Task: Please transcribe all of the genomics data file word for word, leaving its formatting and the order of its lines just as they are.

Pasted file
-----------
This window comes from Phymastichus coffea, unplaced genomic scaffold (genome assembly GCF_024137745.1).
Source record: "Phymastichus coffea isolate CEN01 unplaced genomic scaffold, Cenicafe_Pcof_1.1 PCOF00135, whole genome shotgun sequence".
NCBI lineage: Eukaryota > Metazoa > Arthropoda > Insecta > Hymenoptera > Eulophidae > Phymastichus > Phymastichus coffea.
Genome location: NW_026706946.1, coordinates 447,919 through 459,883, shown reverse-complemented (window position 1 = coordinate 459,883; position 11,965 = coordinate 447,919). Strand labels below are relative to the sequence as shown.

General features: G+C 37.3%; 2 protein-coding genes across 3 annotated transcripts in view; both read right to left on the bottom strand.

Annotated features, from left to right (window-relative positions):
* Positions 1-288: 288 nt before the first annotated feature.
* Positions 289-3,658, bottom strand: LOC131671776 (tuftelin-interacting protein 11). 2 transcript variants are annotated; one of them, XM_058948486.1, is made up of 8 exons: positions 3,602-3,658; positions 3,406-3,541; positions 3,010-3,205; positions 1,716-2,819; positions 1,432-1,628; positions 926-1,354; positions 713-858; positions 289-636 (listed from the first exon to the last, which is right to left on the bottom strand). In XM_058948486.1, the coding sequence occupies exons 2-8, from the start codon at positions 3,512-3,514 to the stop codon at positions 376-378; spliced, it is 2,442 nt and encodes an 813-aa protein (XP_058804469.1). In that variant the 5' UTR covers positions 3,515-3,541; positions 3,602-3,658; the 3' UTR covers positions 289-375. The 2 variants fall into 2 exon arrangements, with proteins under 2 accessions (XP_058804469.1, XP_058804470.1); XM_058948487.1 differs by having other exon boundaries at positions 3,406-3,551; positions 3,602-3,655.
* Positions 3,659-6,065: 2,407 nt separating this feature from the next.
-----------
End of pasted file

This window comes from Phymastichus coffea, unplaced genomic scaffold (genome assembly GCF_024137745.1).
Source record: "Phymastichus coffea isolate CEN01 unplaced genomic scaffold, Cenicafe_Pcof_1.1 PCOF00135, whole genome shotgun sequence".
NCBI lineage: Eukaryota > Metazoa > Arthropoda > Insecta > Hymenoptera > Eulophidae > Phymastichus > Phymastichus coffea.
Genome location: NW_026706946.1, coordinates 447,919 through 459,883, shown reverse-complemented (window position 1 = coordinate 459,883; position 11,965 = coordinate 447,919). Strand labels below are relative to the sequence as shown.

General features: G+C 37.3%; 2 protein-coding genes across 3 annotated transcripts in view; both read right to left on the bottom strand.

Annotated features, from left to right (window-relative positions):
* Positions 1-288: 288 nt before the first annotated feature.
* Positions 289-3,658, bottom strand: LOC131671776 (tuftelin-interacting protein 11). 2 transcript variants are annotated; one of them, XM_058948486.1, is made up of 8 exons: positions 3,602-3,658; positions 3,406-3,541; positions 3,010-3,205; positions 1,716-2,819; positions 1,432-1,628; positions 926-1,354; positions 713-858; positions 289-636 (listed from the first exon to the last, which is right to left on the bottom strand). In XM_058948486.1, the coding sequence occupies exons 2-8, from the start codon at positions 3,512-3,514 to the stop codon at positions 376-378; spliced, it is 2,442 nt and encodes an 813-aa protein (XP_058804469.1). In that variant the 5' UTR covers positions 3,515-3,541; positions 3,602-3,658; the 3' UTR covers positions 289-375. The 2 variants fall into 2 exon arrangements, with proteins under 2 accessions (XP_058804469.1, XP_058804470.1); XM_058948487.1 differs by having other exon boundaries at positions 3,406-3,551; positions 3,602-3,655.
* Positions 3,659-6,065: 2,407 nt separating this feature from the next.